Too often, language classrooms have students sitting in rows at their desks, memorizing vocabulary terms and grammar rules. However, Spanish is not a dry language that’s useful only in the classroom. Rather, it’s a vibrant language that students can increasingly use to strengthen social ties and better serve others in the workforce.
Spanish language instruction should bring the same feeling of vibrancy and relevance to your classroom. In this article, we offer four games you can use to make language learning the fun activity it’s supposed to be!
Conjugating verbs in another language (or any language, really) can be difficult and frustrating for students. To help relieve some of the pressure of learning verb conjugations in Spanish, try playing Conjugation Dominoes.
This activity from The Spanish Playground helps students learn their verb endings more effectively. In the game, students match pronouns with their corresponding conjugated verbs, which will help them understand conjugation patterns.
To play this game, follow these instructions:
- Print out two sets of cards that feature a blend of nouns, pronouns, and verbs with different conjugations.
- If two students are playing, each student draws four dominoes. If more than two are playing, each student draws three.
- The game begins with one player laying down any domino on the table.
- The next student then needs to match the domino on the table in either a pronoun–verb, pronoun–pronoun, or verb–verb combination. Pronoun–verb combinations start a new horizontal row. If a player can’t make any combinations on his or her turn, the player must draw a new domino from the pile.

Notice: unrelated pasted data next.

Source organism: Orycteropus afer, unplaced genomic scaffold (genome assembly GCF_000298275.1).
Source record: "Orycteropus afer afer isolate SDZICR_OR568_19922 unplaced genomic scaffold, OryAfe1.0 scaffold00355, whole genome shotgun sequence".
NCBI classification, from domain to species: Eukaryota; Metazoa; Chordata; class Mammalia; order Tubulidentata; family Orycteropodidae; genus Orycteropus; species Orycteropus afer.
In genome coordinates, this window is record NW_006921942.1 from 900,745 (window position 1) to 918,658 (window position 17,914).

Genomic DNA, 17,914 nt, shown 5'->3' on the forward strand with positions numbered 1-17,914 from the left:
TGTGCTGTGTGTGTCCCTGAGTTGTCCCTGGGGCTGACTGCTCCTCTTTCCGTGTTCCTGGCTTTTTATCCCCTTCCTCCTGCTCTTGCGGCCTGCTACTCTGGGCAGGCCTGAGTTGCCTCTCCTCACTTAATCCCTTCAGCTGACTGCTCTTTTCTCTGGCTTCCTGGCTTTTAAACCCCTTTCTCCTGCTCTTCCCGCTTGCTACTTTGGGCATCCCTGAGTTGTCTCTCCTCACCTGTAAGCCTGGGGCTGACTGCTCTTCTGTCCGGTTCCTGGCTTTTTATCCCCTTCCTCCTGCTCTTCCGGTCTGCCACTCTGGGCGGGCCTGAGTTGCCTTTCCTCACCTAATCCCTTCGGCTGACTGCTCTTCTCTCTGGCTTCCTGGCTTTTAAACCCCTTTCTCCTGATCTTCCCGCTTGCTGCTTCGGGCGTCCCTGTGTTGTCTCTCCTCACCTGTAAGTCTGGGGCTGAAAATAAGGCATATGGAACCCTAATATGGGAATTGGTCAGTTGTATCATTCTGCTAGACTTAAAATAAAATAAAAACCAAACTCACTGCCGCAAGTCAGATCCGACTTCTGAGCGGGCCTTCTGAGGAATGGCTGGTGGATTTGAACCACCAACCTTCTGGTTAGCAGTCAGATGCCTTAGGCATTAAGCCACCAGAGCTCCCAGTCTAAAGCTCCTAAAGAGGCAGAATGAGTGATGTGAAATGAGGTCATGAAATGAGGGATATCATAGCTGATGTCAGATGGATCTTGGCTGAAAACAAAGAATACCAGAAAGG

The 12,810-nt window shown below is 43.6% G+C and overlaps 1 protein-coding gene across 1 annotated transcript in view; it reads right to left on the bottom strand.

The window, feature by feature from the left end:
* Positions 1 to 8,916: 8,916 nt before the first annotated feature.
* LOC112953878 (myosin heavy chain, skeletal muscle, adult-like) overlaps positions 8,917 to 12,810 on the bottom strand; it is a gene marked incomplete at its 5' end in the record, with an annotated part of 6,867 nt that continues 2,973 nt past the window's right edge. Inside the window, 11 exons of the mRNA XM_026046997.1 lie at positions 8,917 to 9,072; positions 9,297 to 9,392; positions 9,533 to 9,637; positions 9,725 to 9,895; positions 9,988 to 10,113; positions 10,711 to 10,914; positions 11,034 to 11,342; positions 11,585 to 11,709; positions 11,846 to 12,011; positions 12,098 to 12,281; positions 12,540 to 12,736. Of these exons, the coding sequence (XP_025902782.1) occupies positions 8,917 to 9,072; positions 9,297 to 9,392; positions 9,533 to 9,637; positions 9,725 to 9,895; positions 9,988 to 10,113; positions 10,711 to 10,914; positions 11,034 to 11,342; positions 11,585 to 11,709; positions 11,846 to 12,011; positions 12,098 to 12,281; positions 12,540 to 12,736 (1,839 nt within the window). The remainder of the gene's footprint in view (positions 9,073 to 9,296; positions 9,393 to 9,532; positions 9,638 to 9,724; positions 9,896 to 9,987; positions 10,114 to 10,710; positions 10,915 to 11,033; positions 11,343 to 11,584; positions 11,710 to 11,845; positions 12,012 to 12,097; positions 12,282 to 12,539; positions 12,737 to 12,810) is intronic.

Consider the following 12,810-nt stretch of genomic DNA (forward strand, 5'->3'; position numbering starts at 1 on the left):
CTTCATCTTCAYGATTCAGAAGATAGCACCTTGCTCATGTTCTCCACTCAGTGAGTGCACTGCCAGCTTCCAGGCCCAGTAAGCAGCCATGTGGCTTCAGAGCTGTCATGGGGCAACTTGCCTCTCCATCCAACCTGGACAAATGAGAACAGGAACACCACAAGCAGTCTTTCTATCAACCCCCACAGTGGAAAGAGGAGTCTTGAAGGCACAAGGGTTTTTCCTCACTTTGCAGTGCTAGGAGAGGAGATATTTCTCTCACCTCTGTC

- Whoever runs out of dominoes first wins! If no one runs out of dominoes but no more combinations can be played, the player with the fewest dominoes is the winner.
Spanish Vocabulary Bingo
Developing a vocabulary bank is a necessary part of learning a new language, and games can help students learn vocabulary words in a fun, low-stakes environment.
You can play Spanish vocabulary bingo in a variety of ways. Usually, students fill in the blocks of a blank grid with vocab terms from the current unit. Then you read vocab words aloud in English, and students must quickly translate from English to Spanish to fill in the correct blocks on their grids.
For more visual learners, you can change up the rules a bit. Instead of writing Spanish vocabulary words in the blank grid, students can draw scenes that signify the different words. You can then call out the vocab words in Spanish.
Pass the Chicken (Pasar el Pollo)
The goal of this activity is to get students thinking about Spanish words in a fast-paced environment. Although we recommend using a rubber chicken for this exercise, you can use any small item.
To play the game, students sit in a large circle and use their Spanish language skills to quickly pass the chicken. For example, as the game starts, you can tell the first student holding the chicken to name three colors in Spanish. Once the student does, he or she passes the chicken to the next student. Then you might tell the second student to name three ways of saying “hello” in Spanish, three different foods, or three different vehicles. The possibilities are endless.
You can take this game in several different directions depending on what your class is studying. However, keep in mind that some students may not like the on-the-spot aspect of the game. If students freeze up or provide incorrect information, open the game up for other students to help.